A little tip for everyone out there who uses keyboards: pouring water into them and giving it a bit of a shake makes them work worse, not better. Some background: a few weeks after I got my new computer, I spilt some orange juice on them. This then produced the desired effect of making the keys rather sticky and hard to use. Naturally, I went out and spent some good money on a wireless keyboard, but not before asking the genius if it would be clever for me to give the old one a quick rinse in a vain attempt to fix the problem of the keys sticking. After being warned that it was most definitely a stupid idea, but seeing as though I had voided my warranty, I made as well void it as well. First time round, and it solved the problem. Orange juice gone, and the keyboard was given a clean bill of health.
Fast track one year later, and for no good reason, the keys started sticking again. So, empirical evidence would point to the logic in giving it a good wash again. Which I did, naturally. The next morning, I eagerly went to check on my hypothesis. Everything was working fine, except the Caps Lock key was stuck, and I couldn't turn the damn thing off. I might also add at this point that some treacly tobacco infested water was dripping from the keyboard when I held it up. It occurred to me, that the solution was simple. Wash it again. Now, here is where my experiment begins to unravel and I understand the fallacy in my previously held hypothesis. At this point, I also remember that the wireless keyboard had run out of batteries many months prior, and grumbled with the foresight that it was going to be quite a few days before I would get around to the simple task of getting some new batteries. Yesterday however, I made the point of braving the rain and bought some batteries, and eagerly rushed home to prove to myself that I can be given important responsibilities like getting some batteries. It should be noted, that one should always check if two batteries are enough, an in this case, I was off by one. With the innate fear that one shouldn't mix batteries, I then had to go out and get a four pack. So I now have three spare batteries sitting in front of me.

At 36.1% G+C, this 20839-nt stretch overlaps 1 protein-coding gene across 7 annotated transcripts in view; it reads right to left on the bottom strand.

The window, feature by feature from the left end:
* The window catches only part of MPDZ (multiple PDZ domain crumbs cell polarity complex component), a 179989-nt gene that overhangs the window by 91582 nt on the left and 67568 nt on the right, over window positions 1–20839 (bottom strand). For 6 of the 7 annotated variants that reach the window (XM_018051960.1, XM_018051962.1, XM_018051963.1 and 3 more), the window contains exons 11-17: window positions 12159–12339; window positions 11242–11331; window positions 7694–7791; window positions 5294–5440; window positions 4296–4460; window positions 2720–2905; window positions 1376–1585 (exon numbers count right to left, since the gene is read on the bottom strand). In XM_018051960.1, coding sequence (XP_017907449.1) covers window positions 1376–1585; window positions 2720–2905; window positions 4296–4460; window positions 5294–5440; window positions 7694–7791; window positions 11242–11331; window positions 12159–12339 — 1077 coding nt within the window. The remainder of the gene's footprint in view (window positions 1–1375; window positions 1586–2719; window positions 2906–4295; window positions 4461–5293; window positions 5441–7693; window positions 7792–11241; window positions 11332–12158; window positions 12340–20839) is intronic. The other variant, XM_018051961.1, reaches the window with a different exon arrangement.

Meanwhile, check out the Csirac exhibition on at the Melbourne Museum. The first computer in Australia took two years to assemble, and some parts of it needed to be hoisted into the building it occupied using a crane.